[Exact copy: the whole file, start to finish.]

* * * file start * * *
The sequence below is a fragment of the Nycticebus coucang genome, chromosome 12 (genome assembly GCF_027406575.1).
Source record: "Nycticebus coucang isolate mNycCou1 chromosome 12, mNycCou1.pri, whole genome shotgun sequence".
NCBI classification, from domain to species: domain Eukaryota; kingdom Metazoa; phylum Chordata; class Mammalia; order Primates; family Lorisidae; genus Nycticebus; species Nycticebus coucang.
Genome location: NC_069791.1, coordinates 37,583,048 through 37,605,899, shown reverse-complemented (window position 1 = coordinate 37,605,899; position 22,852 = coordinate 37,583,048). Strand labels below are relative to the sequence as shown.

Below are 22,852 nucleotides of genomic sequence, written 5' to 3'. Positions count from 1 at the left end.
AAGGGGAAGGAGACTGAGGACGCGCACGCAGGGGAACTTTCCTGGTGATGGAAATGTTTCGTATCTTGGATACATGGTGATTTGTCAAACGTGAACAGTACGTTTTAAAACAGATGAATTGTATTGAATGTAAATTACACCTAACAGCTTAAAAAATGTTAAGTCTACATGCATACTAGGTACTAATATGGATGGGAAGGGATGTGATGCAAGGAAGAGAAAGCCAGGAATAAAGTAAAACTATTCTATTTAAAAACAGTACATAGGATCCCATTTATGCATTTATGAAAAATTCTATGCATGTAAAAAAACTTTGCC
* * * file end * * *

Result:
The sequence below is a fragment of the Nycticebus coucang genome, chromosome 12 (genome assembly GCF_027406575.1).
Source record: "Nycticebus coucang isolate mNycCou1 chromosome 12, mNycCou1.pri, whole genome shotgun sequence".
NCBI classification, from domain to species: domain Eukaryota; kingdom Metazoa; phylum Chordata; class Mammalia; order Primates; family Lorisidae; genus Nycticebus; species Nycticebus coucang.
Genome location: NC_069791.1, coordinates 37,583,048 through 37,605,899, shown reverse-complemented (window position 1 = coordinate 37,605,899; position 22,852 = coordinate 37,583,048). Strand labels below are relative to the sequence as shown.

Below are 22,852 nucleotides of genomic sequence, written 5' to 3'. Positions count from 1 at the left end.
AAGGGGAAGGAGACTGAGGACGCGCACGCAGGGGAACTTTCCTGGTGATGGAAATGTTTCGTATCTTGGATACATGGTGATTTGTCAAACGTGAACAGTACGTTTTAAAACAGATGAATTGTATTGAATGTAAATTACACCTAACAGCTTAAAAAATGTTAAGTCTACATGCATACTAGGTACTAATATGGATGGGAAGGGATGTGATGCAAGGAAGAGAAAGCCAGGAATAAAGTAAAACTATTCTATTTAAAAACAGTACATAGGATCCCATTTATGCATTTATGAAAAATTCTATGCATGTAAAAAAACTTTGCC